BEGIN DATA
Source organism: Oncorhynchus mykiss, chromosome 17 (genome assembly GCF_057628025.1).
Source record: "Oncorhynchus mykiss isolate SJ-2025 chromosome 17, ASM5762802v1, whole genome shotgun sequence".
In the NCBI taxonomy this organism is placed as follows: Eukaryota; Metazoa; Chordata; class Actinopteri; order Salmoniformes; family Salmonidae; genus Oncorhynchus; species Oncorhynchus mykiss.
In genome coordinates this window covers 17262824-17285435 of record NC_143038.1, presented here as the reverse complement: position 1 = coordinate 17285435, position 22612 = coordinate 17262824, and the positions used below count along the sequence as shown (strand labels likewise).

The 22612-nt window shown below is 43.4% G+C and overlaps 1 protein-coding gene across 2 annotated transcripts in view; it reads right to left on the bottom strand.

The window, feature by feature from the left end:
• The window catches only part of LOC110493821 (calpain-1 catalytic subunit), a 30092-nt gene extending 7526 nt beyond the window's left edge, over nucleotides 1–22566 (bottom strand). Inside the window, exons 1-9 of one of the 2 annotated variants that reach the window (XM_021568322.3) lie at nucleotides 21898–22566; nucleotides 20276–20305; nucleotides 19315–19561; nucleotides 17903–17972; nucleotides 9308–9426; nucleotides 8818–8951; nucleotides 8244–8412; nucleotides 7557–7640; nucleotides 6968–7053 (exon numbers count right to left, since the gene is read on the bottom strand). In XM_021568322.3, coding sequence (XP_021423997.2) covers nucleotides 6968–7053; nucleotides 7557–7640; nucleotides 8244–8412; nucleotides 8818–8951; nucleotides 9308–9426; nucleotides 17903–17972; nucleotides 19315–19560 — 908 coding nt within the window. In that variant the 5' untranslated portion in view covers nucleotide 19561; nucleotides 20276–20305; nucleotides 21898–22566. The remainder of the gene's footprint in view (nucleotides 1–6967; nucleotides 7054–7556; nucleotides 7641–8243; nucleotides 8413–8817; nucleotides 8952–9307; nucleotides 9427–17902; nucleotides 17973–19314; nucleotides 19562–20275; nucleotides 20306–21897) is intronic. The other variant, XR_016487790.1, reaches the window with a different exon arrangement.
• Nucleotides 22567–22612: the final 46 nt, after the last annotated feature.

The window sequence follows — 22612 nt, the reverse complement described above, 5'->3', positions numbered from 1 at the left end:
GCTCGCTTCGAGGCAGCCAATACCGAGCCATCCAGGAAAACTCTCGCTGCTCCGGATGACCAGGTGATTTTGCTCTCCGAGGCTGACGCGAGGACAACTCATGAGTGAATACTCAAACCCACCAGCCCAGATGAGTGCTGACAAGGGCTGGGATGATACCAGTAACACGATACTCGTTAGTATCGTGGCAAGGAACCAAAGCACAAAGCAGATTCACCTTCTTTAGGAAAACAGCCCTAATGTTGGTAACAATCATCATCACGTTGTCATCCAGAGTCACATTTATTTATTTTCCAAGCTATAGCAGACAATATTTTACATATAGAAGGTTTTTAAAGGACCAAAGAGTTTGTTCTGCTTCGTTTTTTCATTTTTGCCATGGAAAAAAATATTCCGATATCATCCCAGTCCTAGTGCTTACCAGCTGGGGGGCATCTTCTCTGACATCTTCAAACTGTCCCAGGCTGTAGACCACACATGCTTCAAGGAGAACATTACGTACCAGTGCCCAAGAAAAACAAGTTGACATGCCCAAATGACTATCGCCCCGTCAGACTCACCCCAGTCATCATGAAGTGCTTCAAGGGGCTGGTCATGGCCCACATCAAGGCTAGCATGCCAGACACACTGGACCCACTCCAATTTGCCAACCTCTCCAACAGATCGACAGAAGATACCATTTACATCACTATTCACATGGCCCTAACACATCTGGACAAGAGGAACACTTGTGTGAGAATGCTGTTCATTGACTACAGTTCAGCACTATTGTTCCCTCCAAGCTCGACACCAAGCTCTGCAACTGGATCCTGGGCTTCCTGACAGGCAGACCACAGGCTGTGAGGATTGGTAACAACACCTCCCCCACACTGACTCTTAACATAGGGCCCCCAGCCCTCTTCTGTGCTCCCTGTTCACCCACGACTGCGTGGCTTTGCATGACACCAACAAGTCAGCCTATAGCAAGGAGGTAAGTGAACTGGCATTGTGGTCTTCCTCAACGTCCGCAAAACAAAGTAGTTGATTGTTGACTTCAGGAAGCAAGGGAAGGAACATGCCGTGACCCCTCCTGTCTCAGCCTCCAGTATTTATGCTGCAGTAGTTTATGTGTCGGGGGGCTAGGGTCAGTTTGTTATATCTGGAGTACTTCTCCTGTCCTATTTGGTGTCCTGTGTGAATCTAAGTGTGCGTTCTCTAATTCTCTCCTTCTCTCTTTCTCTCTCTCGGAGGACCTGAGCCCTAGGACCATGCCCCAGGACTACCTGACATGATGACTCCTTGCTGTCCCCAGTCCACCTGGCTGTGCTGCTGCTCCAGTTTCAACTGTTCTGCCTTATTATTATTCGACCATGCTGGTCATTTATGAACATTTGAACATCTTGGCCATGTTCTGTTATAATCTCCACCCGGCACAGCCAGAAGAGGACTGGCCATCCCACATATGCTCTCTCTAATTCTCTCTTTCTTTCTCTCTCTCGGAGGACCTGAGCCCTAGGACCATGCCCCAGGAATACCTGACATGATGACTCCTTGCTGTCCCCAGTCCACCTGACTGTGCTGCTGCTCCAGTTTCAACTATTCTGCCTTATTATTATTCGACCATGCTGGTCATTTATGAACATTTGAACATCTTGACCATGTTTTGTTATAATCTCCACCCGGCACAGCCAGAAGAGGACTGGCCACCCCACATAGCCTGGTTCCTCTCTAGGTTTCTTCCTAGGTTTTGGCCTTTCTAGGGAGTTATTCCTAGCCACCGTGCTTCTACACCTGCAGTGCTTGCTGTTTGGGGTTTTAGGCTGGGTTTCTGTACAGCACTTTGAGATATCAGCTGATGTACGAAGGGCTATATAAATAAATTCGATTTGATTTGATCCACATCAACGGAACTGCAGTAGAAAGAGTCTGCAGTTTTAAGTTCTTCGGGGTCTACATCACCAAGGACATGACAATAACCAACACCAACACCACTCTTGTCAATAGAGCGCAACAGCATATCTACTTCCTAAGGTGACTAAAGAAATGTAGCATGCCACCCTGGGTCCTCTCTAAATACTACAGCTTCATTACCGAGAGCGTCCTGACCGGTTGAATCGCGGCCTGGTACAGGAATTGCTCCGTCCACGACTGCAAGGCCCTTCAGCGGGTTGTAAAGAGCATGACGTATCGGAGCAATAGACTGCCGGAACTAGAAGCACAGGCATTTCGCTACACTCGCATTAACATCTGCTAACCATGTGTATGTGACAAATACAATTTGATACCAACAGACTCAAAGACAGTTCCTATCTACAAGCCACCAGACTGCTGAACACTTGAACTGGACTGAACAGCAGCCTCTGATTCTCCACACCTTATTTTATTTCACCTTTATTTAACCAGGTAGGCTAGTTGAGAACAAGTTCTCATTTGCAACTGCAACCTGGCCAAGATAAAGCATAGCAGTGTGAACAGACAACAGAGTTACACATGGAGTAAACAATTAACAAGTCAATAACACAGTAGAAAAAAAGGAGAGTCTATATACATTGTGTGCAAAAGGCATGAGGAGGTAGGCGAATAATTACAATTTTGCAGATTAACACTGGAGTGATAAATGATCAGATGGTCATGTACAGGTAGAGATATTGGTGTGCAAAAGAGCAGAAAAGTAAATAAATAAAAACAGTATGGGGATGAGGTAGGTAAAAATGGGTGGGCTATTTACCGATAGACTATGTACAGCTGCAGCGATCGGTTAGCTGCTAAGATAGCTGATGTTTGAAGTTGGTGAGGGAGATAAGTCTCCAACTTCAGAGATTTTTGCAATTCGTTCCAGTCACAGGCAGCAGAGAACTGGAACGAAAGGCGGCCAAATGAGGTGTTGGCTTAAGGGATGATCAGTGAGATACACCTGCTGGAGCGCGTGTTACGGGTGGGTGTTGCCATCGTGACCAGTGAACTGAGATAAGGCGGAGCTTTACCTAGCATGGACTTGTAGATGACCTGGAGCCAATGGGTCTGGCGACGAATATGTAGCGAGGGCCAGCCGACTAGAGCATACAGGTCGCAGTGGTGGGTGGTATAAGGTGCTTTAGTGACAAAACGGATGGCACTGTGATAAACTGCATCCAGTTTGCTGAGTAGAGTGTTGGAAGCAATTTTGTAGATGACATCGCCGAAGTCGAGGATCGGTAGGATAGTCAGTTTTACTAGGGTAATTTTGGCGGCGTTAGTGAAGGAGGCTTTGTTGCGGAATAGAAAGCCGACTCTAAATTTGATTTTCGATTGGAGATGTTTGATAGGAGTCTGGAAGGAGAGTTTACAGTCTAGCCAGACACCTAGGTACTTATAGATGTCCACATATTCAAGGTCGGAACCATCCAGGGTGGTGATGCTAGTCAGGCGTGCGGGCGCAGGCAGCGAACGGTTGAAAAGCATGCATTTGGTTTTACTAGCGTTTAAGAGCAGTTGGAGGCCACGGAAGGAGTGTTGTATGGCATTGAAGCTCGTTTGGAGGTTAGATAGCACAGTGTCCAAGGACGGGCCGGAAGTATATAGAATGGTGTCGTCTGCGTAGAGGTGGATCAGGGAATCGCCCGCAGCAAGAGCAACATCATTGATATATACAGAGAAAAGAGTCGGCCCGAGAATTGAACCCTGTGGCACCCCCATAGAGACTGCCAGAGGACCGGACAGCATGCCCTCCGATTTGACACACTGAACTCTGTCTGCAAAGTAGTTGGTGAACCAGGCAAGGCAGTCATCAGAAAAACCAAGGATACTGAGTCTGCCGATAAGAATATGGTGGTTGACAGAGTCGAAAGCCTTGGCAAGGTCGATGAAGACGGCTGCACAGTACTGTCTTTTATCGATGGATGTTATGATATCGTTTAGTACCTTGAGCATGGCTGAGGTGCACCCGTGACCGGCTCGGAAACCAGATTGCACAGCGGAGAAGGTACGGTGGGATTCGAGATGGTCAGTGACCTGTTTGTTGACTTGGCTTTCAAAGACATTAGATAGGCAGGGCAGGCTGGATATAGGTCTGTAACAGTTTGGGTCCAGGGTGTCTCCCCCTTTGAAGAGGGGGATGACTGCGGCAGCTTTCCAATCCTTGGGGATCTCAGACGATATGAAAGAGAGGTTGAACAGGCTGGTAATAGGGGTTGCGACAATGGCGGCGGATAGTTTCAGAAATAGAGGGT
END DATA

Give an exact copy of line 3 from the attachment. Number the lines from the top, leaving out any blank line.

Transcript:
In the NCBI taxonomy this organism is placed as follows: Eukaryota; Metazoa; Chordata; class Actinopteri; order Salmoniformes; family Salmonidae; genus Oncorhynchus; species Oncorhynchus mykiss.